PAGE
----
Black Security: Studying Subaltern Securitisation and the Black Panther Party
Dongen, L.P.P. van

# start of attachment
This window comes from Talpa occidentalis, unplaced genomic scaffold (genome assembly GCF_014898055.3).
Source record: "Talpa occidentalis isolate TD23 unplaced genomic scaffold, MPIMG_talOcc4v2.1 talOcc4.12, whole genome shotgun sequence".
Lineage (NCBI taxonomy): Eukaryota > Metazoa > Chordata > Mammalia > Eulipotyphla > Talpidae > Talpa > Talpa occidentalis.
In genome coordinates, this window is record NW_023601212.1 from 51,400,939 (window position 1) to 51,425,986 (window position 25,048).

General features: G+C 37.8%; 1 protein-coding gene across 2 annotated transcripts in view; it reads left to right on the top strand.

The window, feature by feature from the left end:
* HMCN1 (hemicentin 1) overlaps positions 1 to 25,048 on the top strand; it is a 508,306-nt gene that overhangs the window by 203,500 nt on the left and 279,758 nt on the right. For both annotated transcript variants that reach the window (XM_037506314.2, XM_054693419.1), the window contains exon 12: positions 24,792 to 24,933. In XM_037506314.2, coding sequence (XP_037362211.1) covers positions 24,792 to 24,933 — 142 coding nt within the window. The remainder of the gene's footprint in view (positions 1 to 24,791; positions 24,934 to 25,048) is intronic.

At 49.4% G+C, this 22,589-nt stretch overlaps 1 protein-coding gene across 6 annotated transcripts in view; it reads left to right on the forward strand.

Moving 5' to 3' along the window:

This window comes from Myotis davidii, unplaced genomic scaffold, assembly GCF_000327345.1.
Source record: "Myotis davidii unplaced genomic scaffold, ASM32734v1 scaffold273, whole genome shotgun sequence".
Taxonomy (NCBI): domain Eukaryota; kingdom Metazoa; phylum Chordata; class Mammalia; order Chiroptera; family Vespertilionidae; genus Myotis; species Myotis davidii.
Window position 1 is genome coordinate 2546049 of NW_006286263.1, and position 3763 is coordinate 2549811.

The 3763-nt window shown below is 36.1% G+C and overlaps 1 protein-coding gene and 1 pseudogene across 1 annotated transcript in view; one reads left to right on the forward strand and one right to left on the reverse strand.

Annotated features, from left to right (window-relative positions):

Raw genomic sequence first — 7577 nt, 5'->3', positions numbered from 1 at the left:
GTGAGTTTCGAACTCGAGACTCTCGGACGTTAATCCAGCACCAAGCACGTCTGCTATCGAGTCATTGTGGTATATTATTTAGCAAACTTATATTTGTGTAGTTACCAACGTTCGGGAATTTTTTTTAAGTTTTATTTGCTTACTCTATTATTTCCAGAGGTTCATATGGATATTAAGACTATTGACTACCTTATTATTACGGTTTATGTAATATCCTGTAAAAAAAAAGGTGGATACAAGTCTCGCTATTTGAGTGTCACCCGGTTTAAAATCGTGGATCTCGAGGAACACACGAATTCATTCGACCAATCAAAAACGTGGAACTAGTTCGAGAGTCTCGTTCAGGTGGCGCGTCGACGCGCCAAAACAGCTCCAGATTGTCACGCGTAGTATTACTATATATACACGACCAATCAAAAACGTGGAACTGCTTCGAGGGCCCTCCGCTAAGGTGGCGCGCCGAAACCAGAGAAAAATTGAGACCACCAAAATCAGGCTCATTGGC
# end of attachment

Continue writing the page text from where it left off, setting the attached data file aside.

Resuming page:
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This thesis analyses the applicability of the securitisation theory to subaltern groups by using the historical case study of the Black Panther Party. Securitisation theory – originally developed by the Copenhagen School – regards security as an intersubjective concept. This means that a security issue is created when an audience accepts an actor’s proposal to implement special measures to counter an existential threat. Because of its concentration on persuasion, the analysis of speech plays a central role in this process. Other scholars, like security analyst Thierry Balzacq, have added to this framework by reflecting on the context surrounding the securitisation and the working of the audience. This allows the securitisation theory to cover the creation of security issues even more precisely. Various postcolonial scholars, however, argue that the securitisation framework does not incorporate cultural, ethnic or political minorities – so-called subaltern groups. The Italian Antonio Gramsci coined the term subaltern to indicate people who lack political influence, placing them outside of the societal hegemony. Critics of securitisation theory assert that it does not account for those who cannot speak, either leaving them out of the framework or misrepresenting them. This creates a problem, as it would mean that securitisation is only applicable to elite groups. This thesis argues that securitisation is indeed applicable to subaltern groups when they are studied within their own historical context. To substantiate this assertion, this thesis studies the securitisation of the American government by the Oakland Black Panther Party for Self-Defense. By using this historical case study, the thesis combines international relations theory and historical reality. The Black Panthers argued that black Americans were essentially colonised by the United States. They viewed the US government as an oppressive entity that limited the self-determination of non-white ethnicities worldwide, for example through the Vietnam war and police brutality. Because of this, the Panthers argued for an armed revolution against the United States. This thesis asserts that the Black Panther Party successfully securitised the US government by claiming that only a revolution would prevent the destruction of black communities and legitimising themselves as an alternative government through community service programmes. It achieves this end by using discursive analysis on the Panther’s weekly magazine and contextual literary sources. With this case study, this thesis concludes that securitisation theory is applicable to subaltern groups. It also reflects on the responsibility of scholars to take this into account and cover their own societal blind spots.